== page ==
And like Samuel, there are people who have experiences with God but do not recognize them as such. These people need the assistance of qualified mentors who can help them, as Eli helped Samuel, to recognize the voice of God in their lives.

2. There are character evidences that demonstrate that a person does not know God.

One of the indictments of the Jewish people during the time of Jeremiah was that ,

The priests did not say, ‘Where is the LORD?’ Those who handle the law did not know me; the shepherds transgressed against [the LORD]; the prophets prophesied by Baal, and went after things that do not profit.(Jeremiah 2:8 ESV)

Here we find that the leaders were out of touch with what they could expect from God, they had no expectation that would cause them to say, “Where is the LORD?”, having grown stale in the relationship and really out of touch with the reality of God. Yes, there are even religious professionals who do not know God, and this passage gives some ways you can tell that you have encoutered such a person. Such people will disobey God’s ways and even serve other gods and other concerns. Sometimes, such people may have known God in the biblical sense earlier in life, but then let this knowledge and relationship grow stale so that no relational knowledge of God remains. They have a party line but no relationship with the Leader of the Party.

3. To know God is to reflect his character in our own and in our dealings especially with the poor and needy. People who claim to know God and yet neglect or oppress the poor and the needy deceive themselves.

Later the text of Jeremiah gives these positive evidences  that a person indeed does have a relationship with God.

He judged the cause of the poor and needy; then it was well.Is not this to know me? declares the LORD” (Jeremiah 22:16).

4.  It is possible to lose track of God, and to in effect become not just an unbeliever but an unknower (Ro 1:21-23)

In Romans 1:21-23 we read about this:

For although they knew God, they did not honor him as God or give thanks to him, but they became futile in their thinking, and their foolish hearts were darkened. Claiming to be wise, they became fools, and exchanged the glory of the immortal God for images resembling mortal man and birds and animals and creeping things.

By honoring and giving thanks to the God we encounter in nature, conscience, and experience we come into relational knowledge of him. This is what 1:28 deems “seeing fit to acknowledge God.” And if we fail to do so, we move away from that relational knowledge and our thought process become skewed and unreliable. It is as if we had a precious scientific instrument which we damaged so that its readings are no longer dependable.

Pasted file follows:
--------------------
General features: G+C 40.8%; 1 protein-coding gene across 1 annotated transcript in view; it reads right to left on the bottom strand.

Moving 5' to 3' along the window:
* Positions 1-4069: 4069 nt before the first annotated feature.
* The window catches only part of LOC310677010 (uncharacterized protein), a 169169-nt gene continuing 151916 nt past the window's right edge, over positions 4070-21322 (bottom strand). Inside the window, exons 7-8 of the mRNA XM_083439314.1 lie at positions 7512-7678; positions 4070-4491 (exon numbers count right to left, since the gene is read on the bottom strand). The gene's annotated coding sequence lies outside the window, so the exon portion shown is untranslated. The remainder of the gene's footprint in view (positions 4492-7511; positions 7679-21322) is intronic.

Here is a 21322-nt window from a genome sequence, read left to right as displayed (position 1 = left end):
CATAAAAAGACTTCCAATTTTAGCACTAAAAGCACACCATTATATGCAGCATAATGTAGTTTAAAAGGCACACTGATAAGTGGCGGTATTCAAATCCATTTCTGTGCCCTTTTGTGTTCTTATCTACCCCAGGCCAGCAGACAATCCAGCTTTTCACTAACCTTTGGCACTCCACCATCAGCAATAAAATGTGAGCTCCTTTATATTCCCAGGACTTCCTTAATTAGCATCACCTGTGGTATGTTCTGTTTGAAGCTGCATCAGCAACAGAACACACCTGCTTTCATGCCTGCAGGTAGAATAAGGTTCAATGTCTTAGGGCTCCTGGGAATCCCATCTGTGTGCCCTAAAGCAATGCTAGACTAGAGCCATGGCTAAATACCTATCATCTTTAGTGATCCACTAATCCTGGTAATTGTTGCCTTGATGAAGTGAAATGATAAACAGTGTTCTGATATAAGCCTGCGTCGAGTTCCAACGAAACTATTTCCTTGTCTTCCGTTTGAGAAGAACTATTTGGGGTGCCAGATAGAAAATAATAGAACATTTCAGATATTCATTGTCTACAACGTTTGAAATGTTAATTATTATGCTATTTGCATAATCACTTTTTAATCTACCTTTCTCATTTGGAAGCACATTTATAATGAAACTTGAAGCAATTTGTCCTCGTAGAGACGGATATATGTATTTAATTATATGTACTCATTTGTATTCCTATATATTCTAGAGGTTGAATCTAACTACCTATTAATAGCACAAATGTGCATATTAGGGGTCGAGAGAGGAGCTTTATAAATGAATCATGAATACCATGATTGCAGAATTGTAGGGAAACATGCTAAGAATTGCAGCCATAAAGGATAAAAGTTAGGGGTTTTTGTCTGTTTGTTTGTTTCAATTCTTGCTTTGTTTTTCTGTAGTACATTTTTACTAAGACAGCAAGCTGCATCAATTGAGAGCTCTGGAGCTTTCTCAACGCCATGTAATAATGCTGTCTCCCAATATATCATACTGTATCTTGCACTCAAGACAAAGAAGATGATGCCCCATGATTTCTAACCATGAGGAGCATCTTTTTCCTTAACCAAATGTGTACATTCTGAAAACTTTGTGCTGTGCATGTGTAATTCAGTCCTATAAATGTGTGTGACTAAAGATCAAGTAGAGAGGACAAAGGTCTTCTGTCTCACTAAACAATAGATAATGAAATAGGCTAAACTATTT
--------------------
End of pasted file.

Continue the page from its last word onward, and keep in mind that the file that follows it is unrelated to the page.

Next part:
So What’s To Do?

The Prophet Hosea admonishes us this way: “So let us know, let us press on to know the LORD. His going forth is as certain as the dawn; And He will come to us like the rain, Like the spring rain watering the earth.”

Knowing God is not a passive experience. It is not like something that falls down out of the sky, like some sort of divine hayloft. Rather, we ought to seek God. Here are some ways:

  1. Read Scripture regularly. I would suggest 20 minutes a day as a good place to start. I have no rule of thumb as to where to begin. Just begin.
  2.  Set aside some time regularly, perhaps daily, to speak to God honestly. You will need a place where you are undisturbed and unobserved. You can even do so in your car in a parking lot somewhere. But  speak to him like a child speaks to his or her parent. Pour out your heart: your needs, your worries, your fears, your excitements. Invite God to be a part of your life, to teach you how to recognize his influence and activities.
  3. Hang out with people who appear to know God in a warm and life-enhancing manner. Ask them to tell you something about their spiritual journey and their spiritual practices.
  4. Become an adherent of a holy tradition. For me, that tradition is the Jewish way of life in which I aso find and serve Yeshua the Messiah. Although some assume that the two are antithetical, many are discovering this is not the case. But whatever the case for you, I suggest you learn not simply from your own experiences with God, but from those of others. Become an adherent of a holy tradition.
  5. With the help of God and even of some trusted friends, remove from your life anything that comes between you and him–habits of body and mind that you know are not cool with the Holy One. Recently I believe God showed me that there is nothing worthy to stand between me and my God. I suggest you and I both keep that lesson in mind.

Press on to know him. Paul said it this way:

One thing I do: forgetting what lies behind and straining forward to what lies ahead, I press on toward the goal for the prize of the upward call of God in Messiah Yeshua. Let those of us who are mature think this way, and if in anything you think otherwise, God will reveal that also to you. Only let us hold true to what we have attained. (Philippians 3:13-16 ESV)

Do you know God? Have you grown in your relationship with him in the ways I outlined here?  Press on!